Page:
The cement cartel must also be dismantled. Most cement firms are owned by big foreign companies who can fix prices at will, taking advantage of the heavily taxed cement imports (that also encourages smuggling). The high prices of cement drag down the construction industry and taxpayer-paid infrastructure programs.
On an Oil Deregulation Law, the intent of the deregulation law was to make competition force prices down, but the petite new players merely buy their finished products from the Big Three, presumably at volume discount rate, and sell them at a markedup rate to consumers. An anti-trust proviso must define this practice as collusion.
The United States anti-trust laws work because they are enforced. In the local scene, even if an Enrile-Roxas anti-trust law is passed, it would create another whale of a problem --- where to find honest implementors
Senator Zubiri, one of the several authors of the Renewable Energy Bill, is drumming up support with some hype. The bill encourages the use of agricultural crops like sugarcane, coconut, corn, cassava and “tuba-tuba” [jathropa] for ethanol and cocodiesel. “The $100 per barrel forecast may be breached even before December this year,” he said. “It will push up consumer prices and depress job generation. Households pay bigger power rates, rising prices of food and other basic goods, factories postpone expansion plans or lay off workers and government agencies providing health, education and administrative services are hampered as they are heavily dependent on continuous supply of power.”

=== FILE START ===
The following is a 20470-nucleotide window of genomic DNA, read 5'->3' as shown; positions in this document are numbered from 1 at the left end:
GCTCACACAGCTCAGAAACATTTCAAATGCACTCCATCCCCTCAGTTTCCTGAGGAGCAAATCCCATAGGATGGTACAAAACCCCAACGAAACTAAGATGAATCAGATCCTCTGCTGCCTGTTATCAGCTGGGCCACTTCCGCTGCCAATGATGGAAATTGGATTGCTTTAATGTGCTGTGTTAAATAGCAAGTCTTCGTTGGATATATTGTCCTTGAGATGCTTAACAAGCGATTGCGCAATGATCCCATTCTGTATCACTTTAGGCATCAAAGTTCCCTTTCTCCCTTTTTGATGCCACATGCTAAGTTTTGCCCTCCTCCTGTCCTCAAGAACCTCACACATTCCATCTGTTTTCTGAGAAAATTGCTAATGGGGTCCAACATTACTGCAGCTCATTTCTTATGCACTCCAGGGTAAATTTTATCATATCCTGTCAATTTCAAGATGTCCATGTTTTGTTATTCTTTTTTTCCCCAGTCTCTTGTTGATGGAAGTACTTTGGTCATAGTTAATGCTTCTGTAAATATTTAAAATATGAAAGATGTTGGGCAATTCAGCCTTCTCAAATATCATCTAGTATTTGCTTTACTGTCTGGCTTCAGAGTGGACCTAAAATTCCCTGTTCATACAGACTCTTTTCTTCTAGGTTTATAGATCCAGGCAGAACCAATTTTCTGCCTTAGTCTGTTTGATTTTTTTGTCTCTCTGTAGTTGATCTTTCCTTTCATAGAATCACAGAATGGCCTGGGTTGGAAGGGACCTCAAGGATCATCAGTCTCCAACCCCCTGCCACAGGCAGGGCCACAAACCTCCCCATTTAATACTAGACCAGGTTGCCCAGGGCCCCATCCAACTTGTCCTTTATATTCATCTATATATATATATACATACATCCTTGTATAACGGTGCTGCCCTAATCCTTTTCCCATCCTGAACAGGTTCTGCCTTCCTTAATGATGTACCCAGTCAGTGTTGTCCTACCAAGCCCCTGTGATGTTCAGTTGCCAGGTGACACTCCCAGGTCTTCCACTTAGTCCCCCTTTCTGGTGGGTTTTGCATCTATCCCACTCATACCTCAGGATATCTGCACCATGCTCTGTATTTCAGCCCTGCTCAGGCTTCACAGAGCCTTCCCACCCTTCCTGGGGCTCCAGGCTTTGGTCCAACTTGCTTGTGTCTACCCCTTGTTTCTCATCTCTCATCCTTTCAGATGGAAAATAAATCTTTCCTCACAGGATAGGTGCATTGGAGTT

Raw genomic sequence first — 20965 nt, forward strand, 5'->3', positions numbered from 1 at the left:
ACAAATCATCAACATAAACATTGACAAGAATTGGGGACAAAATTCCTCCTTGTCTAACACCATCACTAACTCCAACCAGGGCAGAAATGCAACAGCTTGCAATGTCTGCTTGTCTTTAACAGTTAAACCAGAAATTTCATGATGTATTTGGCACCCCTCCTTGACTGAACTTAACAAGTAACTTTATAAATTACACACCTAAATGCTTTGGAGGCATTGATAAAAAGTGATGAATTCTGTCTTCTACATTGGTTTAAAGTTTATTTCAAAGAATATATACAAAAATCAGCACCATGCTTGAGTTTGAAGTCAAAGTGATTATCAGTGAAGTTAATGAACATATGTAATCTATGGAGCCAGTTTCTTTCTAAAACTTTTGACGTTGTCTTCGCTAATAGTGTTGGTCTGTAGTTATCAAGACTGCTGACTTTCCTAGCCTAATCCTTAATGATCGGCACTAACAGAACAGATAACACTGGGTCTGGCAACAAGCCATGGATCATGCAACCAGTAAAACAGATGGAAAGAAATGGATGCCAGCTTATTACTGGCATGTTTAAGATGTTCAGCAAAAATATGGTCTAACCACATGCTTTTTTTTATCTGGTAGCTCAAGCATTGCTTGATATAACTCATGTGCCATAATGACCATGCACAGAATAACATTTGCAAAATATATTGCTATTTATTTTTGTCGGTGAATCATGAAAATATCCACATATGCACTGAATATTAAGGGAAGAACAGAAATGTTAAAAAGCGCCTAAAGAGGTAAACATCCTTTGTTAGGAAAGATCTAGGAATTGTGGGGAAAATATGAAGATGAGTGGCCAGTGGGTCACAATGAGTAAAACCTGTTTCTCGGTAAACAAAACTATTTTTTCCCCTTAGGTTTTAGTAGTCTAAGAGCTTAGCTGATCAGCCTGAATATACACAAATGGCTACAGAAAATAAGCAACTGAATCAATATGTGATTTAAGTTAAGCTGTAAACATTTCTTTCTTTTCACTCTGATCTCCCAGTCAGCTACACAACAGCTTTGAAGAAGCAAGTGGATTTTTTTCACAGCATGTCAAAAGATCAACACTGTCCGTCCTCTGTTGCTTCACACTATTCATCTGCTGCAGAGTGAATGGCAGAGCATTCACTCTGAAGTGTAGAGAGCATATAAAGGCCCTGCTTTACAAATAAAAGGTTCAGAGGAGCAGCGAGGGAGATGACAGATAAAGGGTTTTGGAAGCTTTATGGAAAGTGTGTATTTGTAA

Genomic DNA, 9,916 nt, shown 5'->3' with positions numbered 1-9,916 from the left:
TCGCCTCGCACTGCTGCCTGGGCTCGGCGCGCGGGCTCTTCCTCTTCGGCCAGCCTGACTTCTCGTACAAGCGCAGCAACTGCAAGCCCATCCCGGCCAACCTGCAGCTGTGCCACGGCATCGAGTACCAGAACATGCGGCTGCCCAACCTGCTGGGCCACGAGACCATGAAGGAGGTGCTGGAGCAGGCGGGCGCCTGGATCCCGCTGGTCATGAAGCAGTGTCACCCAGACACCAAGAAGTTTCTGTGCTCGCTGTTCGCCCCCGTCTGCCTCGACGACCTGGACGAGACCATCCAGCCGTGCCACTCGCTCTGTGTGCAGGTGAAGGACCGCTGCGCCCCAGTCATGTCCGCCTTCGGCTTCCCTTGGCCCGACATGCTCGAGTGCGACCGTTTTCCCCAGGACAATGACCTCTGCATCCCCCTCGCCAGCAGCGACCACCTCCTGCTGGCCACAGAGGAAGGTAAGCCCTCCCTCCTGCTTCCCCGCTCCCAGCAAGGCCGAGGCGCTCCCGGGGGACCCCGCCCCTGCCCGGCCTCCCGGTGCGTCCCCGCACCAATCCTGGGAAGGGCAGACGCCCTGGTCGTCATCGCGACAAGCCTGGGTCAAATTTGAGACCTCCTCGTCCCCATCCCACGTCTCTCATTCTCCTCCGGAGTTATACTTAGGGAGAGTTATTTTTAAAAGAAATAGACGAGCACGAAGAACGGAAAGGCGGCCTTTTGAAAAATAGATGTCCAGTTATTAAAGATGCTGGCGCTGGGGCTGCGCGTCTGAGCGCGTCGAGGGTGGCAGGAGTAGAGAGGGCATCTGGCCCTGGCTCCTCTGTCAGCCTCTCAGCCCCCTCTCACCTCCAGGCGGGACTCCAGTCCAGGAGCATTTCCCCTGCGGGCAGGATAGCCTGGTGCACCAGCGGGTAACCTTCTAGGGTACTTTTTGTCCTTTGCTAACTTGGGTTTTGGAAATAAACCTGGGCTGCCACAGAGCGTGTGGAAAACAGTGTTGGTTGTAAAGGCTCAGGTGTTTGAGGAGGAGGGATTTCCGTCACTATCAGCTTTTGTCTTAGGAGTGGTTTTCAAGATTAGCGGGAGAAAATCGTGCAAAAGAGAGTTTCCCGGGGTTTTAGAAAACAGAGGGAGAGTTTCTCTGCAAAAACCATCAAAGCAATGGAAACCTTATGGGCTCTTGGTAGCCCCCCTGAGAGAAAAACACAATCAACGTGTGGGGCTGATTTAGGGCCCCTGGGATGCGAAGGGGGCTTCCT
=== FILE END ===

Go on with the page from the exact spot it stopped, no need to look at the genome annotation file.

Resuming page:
If the Renewable Energy Bill prospers, the Philippines may be the second country after Brazil that will no longer be dependent on imported fuel, being the world’s second largest producer of geothermal energy and producing about 50 percent of our renewable energy from hydropower. We have abundant sunlight for solar power most of the year, locations with strong winds for wind power, tidal currents for marine power, lacking just the funds and technology to harness them. Biofuels technology crude but workable is on hand.
Unfortunately this nation has a crippling handicap --- the leadership is afflicted with myopic vision syndrome.
Back to the escalating price of oil, the Executive has yet to draw up an agenda to address holistically the issue of energy as an urgent priority in the economic program of NEDA. It is not enough to focus on dismantling cartels or on the Renewable Energy Bill that would lessen our dependence on non-renewable fossil fuels like oil and coal. The immediate response to the crisis must be to recognize that the crisis has the potential to lead to disaster with ramifications affecting not just economic stability but also disruptive of social and political stability. The first crucial step is conservation of energy. And this giant step needs public support devoid of politics, and in return officialdom spurns politics (like asking the baby not to cry). This will be the topic of a future blog (energy conservation, not cry babies).